El Anzuelo Fino
Even though I feel like they (whoever they are) have been saying it years, Peruvian is supposed to be the hot new cuisine (I’m torn, because as much as I love Peruvian food, I was hoping for Filipino to take that honor). Maybe so. And I’ll be waiting to see how NYC responds to the big, modern version at La Mar Cebicheria opening this week.
Meanwhile, I went small. I’m such a slave to Pio Pio that I never give any of the other Peruvian options on Northern Boulevard a chance. How many matador combos can one person eat before branching out? El Anzuelo Fino needed trying (El Sol does too).
Gastón Acurio's curl-topped face was all over a travel/cooking show playing on the television in the front dining room. I wonder how much of a crossover audience will be shared between this small, Jackson Heights corner restaurant and La Mar Cebicheria?
Ceviche mixto is always an accurate benchmark. Here, cubes of raw firm fish, likely corvina, shrimp, octopus rings and a single green-lipped mussel were the mix. This is the only restaurant where I’ve been asked about spice level and given a dish with a genuinely hot kick in addition to the lime’s tartness, which by itself can be one-note.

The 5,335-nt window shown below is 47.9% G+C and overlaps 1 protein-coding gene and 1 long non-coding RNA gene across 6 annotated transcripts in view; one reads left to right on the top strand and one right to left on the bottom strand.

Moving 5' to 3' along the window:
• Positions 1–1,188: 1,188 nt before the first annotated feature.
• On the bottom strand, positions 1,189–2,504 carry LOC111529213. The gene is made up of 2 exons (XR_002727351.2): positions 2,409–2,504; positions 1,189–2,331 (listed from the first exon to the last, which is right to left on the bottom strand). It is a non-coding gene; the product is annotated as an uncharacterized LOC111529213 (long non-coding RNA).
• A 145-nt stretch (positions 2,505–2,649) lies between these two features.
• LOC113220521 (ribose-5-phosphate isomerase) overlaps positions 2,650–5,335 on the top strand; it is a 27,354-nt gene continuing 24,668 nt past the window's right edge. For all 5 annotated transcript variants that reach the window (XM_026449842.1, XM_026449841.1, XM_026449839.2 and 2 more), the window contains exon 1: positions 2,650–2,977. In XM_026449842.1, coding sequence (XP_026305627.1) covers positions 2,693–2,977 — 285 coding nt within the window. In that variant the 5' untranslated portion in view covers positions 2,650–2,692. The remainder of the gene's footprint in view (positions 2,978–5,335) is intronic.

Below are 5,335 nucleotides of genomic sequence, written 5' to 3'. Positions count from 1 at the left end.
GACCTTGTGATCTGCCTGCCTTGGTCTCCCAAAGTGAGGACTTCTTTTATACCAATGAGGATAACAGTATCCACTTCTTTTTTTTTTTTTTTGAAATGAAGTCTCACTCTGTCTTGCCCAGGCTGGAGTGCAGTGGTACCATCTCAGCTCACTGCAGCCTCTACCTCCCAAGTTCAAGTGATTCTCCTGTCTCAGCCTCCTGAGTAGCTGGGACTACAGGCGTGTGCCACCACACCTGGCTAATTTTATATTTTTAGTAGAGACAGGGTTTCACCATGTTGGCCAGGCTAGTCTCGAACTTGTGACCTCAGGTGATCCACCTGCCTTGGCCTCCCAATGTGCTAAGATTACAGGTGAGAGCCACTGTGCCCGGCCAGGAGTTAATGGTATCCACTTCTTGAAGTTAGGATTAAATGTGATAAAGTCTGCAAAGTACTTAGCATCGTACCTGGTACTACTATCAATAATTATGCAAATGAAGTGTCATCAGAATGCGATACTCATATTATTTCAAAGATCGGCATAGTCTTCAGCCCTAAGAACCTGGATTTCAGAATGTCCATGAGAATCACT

With fish hook in the name and a fish waiter logo, napkin draped over one fin and a plate of food on the other, nearly as cute as Pio Pio’s chick in clogs, seafood was in order. Red snapper seemed like too much for one, and my concession, one of the many corvina dishes, was not exactly light. The filet is fried and comes sculpted around a center of shrimp, mussels, and octopus (cooked ceviche mixto, essentially) in a creamy, lightly spicy sauce (that’s even better with a few squirts of the hot green sauce in a squeeze bottle that thankfully you don’t have to ask for). Surrounded by logs of yuca (and served with default white rice) this golden mound is not dainty, but the inevitable leftovers hold up well. Sure, I’ll eat a ball of seafood for breakfast.
Or you can order a sirloin steak, typically thin and well-done (ask for it rarer). Bistek a lo pobre with maduros, rice, fries and a runny-yolked egg is like breakfast for dinner.
My original plan was a nightcap at Amaru, the newish pisco bar from Pio Pio (and in their old space) but after stiff two-for-one cocktails at The Astor Room and half of a pitcher of sangria, I wasn’t feeling the need for a Rocoto Sour—at least not with the two bouncers out front and thumping bass trying to escape the closed doors. Maybe on a weeknight.
El Anzuelo Fino * 86-01 Northern Blvd., Jackson Heights, NY